Sabrina works as a receptionist for a small conveyancing business called “Saffron Conveyancing”. The business is owned by Gary, who employs four staff members (including Sabrina) and leases a small office space in the city.
Saffron Conveyancing has five email accounts—one for each staff member (e.g. email@example.com), and a generic firstname.lastname@example.org account that is managed by Sabrina.
This reception account receives customer enquiries and is the main point of contact for the business.
While Gary was away on annual leave, he sent an email to the reception email address advising that he had just changed banks. The email included the new bank account details and asked if it could be updated for the next pay cycle, which was in a few days’ time.
Sabrina provided the new details to her colleague who was responsible for payroll and asked them to update Gary’s banking details as soon as possible.
A week later, Gary had returned to work and asked his staff why his payslip hadn’t been sent out. When they realised Gary was the only one who hadn’t been paid, the staff member responsible for payroll mentioned that it might be an issue with his new bank.
This took Gary by surprise as he didn’t have a new bank. Sabrina showed him the email, which Gary had no recollection of.
On closer inspection Sabrina noticed a spelling error in the email address:
- Legitimate email address: email@example.com
- Impersonated email address: firstname.lastname@example.org
Gary immediately contacted Saffron Conveyancing’s bank but it was too late, the funds had already been transferred to the fraudulent account.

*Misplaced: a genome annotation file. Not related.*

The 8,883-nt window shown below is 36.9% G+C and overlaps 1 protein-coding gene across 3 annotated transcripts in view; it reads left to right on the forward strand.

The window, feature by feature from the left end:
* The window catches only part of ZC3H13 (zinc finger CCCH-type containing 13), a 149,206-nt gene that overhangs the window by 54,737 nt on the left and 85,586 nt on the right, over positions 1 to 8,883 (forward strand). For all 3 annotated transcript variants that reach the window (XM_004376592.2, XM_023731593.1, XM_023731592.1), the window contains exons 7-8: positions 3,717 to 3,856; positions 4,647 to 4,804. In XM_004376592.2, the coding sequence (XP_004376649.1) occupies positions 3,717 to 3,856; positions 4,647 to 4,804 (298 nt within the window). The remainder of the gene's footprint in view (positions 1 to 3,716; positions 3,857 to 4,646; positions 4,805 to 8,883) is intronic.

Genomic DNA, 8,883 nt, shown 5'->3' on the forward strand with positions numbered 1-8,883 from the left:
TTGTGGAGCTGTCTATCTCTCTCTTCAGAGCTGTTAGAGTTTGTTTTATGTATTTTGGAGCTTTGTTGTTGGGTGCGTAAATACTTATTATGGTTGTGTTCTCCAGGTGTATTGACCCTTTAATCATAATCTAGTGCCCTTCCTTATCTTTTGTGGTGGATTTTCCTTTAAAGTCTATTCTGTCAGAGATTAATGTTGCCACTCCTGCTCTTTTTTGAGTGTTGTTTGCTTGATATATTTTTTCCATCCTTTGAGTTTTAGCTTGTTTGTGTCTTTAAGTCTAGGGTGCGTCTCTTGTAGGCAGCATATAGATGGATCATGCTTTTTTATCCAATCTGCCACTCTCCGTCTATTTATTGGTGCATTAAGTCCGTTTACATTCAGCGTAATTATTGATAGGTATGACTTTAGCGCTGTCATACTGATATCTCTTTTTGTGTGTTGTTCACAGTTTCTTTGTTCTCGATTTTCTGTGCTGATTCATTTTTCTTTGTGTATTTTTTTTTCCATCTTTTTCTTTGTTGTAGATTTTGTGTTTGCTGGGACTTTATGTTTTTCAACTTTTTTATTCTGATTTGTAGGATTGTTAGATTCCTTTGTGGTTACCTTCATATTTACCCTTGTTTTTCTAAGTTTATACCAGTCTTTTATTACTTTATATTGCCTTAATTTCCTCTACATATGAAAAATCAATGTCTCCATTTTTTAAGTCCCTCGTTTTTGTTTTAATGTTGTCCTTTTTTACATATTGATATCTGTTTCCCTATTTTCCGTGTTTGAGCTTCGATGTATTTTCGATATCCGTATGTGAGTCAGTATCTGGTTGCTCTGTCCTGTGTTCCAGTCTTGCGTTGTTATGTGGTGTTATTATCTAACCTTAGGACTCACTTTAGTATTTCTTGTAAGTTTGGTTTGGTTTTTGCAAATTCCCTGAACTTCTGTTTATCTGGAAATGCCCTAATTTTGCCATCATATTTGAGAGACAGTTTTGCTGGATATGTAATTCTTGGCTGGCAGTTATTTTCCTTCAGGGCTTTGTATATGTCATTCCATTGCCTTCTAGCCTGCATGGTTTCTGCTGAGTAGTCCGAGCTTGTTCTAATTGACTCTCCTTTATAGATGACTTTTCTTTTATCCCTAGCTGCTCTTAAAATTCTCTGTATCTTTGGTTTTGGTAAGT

To limit the damage Sabrina followed these steps:
- She outlined the situation and submitted a report to the police through ReportCyber on cyber.gov.au
- She included the steps they had taken so far, as well as a plan for other actions they were about to take.
- All staff members reviewed the security settings on their email accounts in case a cybercriminal had gained access and was spying on their emails.
- Saffron Conveyancing then notified all of their clients and contacts that a malicious actor was impersonating their business.
- They advised that the malicious actor may be targeting the contacts with financial scams and warned everyone to be aware of suspicious emails that appear to be from Saffron Conveyancing.
- They looked up the registrar of the fraudulent saffronconveyacning.com.au domain name and sent them a takedown request to shut down the domain.
- Finally, they also sent an official complaint to auDA.
Following the incident, Gary decided to introduce a new policy for his business. Whenever someone receives an email request to change bank details for staff or clients, they must ring the sender of the email using a phone number they know to be correct to confirm that the request is legitimate.
Additionally, Gary sought advice from the ACSC’s Small Business Cyber Security Guide and rolled out cyber security awareness training to his employees.
While the money they had already lost could not be recovered, the malicious saffronconveyancing.com.au domain name was successfully shut down before further harm could be done.
After notifying everybody about the impersonation, a few contacts advised that they had received suspicious emails, but since then there were no additional reports.
Thanks to Saffron Conveyancing’s quick actions, there were no further victims of this cybercrime.